ssm_ch05

# ssm_ch05 - Chapter 5 Student Solutions Manual 5 We denote...

This preview shows pages 1–3. Sign up to view the full content.

Chapter 5 – Student Solutions Manual 5. We denote the two forces G G F 1 and F 2 1 . According to Newton’s second law, GG G G G G FFm a Fm aF 12 2 += =s o ,. (a) In unit vector notation G F 1 20 0 = . ± Ni bg and () ( ) ( )( ) 22 2 ˆˆ ˆ 12.0 sin 30.0 m/s i 12.0 cos 30.0 m/s 6.00 m/s i 10.4m/s j. j a =− ° ° = − G 2 ˆ Therefore, ( ) ( ) 2 2.00kg 6.00 m/s i 2.00 kg 10.4 m/s j 20.0 N i 32.0 N i 20.8 N j. F + G ˆ (b) The magnitude of is G F 2 2 2 2 | | ( 32.0) ( 20.8) 38.2 N. xy FF F =+ = + = G (c) The angle that makes with the positive x axis is found from G F 2 tan θ = ( F 2 y / F 2 x ) = [(–20.8)/(–32.0)] = 0.656. Consequently, the angle is either 33.0° or 33.0° + 180° = 213°. Since both the x and y components are negative, the correct result is 213°. An alternative answer is . 213 360 147 °− °=− ° 13. (a) – (c) In all three cases the scale is not accelerating, which means that the two cords exert forces of equal magnitude on it. The scale reads the magnitude of either of these forces. In each case the tension force of the cord attached to the salami must be the same in magnitude as the weight of the salami because the salami is not accelerating. Thus the scale reading is mg , where m is the mass of the salami. Its value is (11.0 kg) (9.8 m/s 2 ) = 108 N. 19. (a) Since the acceleration of the block is zero, the components of the Newton’s second law equation yield T mg sin = 0 F N mg cos = 0. Solving the first equation for the tension in the string, we find Tm g == ° = sin . . 85 9 8 30 42 2 kg m / s N . ch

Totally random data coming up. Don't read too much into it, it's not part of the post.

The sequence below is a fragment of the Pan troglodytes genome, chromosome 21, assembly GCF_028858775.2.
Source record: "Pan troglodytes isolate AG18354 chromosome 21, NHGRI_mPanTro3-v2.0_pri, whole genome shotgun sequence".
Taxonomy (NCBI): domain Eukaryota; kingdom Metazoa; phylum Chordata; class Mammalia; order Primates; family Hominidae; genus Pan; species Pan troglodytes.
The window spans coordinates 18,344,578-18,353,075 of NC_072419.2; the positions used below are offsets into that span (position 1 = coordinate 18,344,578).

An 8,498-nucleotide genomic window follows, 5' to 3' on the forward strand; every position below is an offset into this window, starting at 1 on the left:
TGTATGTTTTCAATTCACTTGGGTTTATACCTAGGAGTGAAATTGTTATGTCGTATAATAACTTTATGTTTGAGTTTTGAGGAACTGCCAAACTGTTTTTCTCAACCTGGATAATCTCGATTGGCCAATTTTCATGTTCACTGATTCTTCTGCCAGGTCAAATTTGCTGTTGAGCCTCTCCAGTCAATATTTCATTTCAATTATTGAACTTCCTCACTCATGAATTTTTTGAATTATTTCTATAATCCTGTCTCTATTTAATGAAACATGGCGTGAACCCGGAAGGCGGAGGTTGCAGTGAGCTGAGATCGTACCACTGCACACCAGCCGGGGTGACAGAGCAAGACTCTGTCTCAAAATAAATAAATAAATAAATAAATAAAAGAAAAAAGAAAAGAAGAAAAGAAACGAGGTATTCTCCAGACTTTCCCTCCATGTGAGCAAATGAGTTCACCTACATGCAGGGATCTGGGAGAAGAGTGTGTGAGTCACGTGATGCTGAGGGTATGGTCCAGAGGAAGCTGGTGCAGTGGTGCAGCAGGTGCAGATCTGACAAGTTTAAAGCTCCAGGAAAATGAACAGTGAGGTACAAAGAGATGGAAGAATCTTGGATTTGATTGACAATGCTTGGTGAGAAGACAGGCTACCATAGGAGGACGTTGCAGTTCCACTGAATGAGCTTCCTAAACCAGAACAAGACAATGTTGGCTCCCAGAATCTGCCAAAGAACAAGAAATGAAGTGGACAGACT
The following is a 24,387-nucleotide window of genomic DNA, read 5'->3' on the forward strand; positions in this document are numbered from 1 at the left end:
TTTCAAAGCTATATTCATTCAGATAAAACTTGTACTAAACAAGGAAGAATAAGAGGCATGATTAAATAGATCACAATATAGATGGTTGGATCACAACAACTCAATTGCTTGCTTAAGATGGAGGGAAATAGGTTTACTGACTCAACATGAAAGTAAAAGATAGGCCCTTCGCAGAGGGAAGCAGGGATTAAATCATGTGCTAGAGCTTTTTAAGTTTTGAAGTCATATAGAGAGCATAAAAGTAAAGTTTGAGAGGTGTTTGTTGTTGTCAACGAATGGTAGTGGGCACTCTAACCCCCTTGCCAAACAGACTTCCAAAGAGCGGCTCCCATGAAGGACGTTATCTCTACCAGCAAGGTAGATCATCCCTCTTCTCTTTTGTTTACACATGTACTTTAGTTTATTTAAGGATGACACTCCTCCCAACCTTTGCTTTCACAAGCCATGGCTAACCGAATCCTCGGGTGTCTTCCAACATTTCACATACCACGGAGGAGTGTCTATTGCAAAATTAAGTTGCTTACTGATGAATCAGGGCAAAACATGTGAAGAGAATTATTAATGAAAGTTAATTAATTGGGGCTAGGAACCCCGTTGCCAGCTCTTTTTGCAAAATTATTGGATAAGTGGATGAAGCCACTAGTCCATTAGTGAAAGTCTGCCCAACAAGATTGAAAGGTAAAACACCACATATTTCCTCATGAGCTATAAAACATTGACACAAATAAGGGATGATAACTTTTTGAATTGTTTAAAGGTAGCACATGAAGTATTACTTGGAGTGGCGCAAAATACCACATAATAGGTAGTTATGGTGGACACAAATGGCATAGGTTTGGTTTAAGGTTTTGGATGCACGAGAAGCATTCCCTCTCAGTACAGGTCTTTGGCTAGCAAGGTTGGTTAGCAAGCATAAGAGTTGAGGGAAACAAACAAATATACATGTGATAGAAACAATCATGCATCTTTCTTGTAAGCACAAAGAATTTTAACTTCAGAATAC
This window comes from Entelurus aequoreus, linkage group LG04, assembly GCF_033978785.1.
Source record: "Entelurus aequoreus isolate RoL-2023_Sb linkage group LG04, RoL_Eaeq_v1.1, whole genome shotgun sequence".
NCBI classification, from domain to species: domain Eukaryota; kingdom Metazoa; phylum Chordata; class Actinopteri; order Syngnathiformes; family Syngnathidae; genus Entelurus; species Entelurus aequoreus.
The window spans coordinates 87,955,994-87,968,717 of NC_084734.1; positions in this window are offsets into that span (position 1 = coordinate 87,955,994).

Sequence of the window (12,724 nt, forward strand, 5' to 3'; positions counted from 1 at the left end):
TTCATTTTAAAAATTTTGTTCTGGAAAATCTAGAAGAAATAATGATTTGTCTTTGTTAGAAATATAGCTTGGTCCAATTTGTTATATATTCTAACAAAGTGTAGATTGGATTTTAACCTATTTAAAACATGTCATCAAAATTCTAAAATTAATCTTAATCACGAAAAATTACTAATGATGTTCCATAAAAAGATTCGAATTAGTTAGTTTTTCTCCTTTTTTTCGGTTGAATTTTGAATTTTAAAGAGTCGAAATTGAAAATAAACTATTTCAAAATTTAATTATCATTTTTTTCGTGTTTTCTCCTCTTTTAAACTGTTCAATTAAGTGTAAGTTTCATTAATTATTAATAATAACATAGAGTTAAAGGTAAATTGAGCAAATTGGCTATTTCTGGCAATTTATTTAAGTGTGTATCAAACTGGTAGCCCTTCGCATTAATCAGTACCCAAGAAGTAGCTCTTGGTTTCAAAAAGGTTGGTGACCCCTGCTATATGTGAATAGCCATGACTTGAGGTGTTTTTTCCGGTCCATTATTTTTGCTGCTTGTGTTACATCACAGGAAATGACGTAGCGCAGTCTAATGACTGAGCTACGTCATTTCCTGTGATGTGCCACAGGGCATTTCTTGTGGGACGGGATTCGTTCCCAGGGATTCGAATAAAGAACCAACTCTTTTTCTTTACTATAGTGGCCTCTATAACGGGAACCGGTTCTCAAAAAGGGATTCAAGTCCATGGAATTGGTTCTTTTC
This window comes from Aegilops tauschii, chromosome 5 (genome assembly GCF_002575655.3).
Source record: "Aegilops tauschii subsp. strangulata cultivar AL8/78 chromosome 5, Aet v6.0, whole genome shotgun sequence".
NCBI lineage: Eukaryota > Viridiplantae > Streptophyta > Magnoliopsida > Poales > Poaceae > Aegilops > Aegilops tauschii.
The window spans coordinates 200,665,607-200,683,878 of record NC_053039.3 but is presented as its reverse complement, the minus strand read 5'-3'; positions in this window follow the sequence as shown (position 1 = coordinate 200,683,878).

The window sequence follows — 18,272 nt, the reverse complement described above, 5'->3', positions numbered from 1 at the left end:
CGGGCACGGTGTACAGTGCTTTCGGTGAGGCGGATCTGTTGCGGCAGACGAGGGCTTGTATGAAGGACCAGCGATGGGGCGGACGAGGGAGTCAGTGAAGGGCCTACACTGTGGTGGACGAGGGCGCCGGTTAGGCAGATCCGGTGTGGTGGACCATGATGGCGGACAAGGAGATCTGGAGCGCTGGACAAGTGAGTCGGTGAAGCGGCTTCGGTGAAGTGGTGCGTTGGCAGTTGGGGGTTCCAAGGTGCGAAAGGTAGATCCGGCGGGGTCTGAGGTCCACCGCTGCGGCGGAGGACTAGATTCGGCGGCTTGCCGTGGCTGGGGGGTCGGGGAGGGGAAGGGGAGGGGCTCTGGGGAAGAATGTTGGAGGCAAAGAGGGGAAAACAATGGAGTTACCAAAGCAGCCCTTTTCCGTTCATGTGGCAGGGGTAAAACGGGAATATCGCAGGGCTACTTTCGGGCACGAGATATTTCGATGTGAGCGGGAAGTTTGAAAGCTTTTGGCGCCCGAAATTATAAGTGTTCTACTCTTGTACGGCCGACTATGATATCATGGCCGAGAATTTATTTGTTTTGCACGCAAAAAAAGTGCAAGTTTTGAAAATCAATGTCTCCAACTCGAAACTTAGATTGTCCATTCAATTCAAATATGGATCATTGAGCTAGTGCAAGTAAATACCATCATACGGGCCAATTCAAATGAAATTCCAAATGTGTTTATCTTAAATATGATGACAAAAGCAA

This preview has intentionally blurred sections. Sign up to view the full version.

View Full Document
(b) We solve the second equation in part (a) for the normal force F N : ( )( ) 2 cos 8.5 kg 9.8 m/s cos 30 72 N . N Fm g θ == ° = (c) When the string is cut, it no longer exerts a force on the block and the block accelerates. The x component of the second law becomes – mg sin = ma , so the acceleration becomes 2 sin 9.8 sin 30 4.9 m/s . ag =− °= − The negative sign indicates the acceleration is down the plane. The magnitude of the acceleration is 4.9 m/s 2 . 25. In terms of magnitudes, Newton’s second law is F = ma , where F = G F net , || aa = G , and m is the (always positive) mass. The magnitude of the acceleration can be found using constant acceleration kinematics (Table 2-1). Solving v = v 0 + at for the case where it starts from rest, we have a = v / t (which we interpret in terms of magnitudes, making specification of coordinate directions unnecessary). The velocity is v = (1600 km/h) (1000 m/km)/(3600 s/h) = 444 m/s, so F 500 444 18 12 10 5 kg ms s N. bg . . × 29. The acceleration of the electron is vertical and for all practical purposes the only force acting on it is the electric force. The force of gravity is negligible. We take the + x axis to be in the direction of the initial velocity and the + y axis to be in the direction of the electrical force, and place the origin at the initial position of the electron. Since the force and acceleration are constant, we use the equations from Table 2-1: x = v 0 t and ya t F m t F H G I K J 1 2 1 2 22 .
This is the end of the preview. Sign up to access the rest of the document.

## This note was uploaded on 04/09/2008 for the course PHYS 131 taught by Professor Drty during the Spring '08 term at Lafayette.

### Page1 / 10

ssm_ch05 - Chapter 5 Student Solutions Manual 5 We denote...

This preview shows document pages 1 - 3. Sign up to view the full document.

View Full Document
Ask a homework question - tutors are online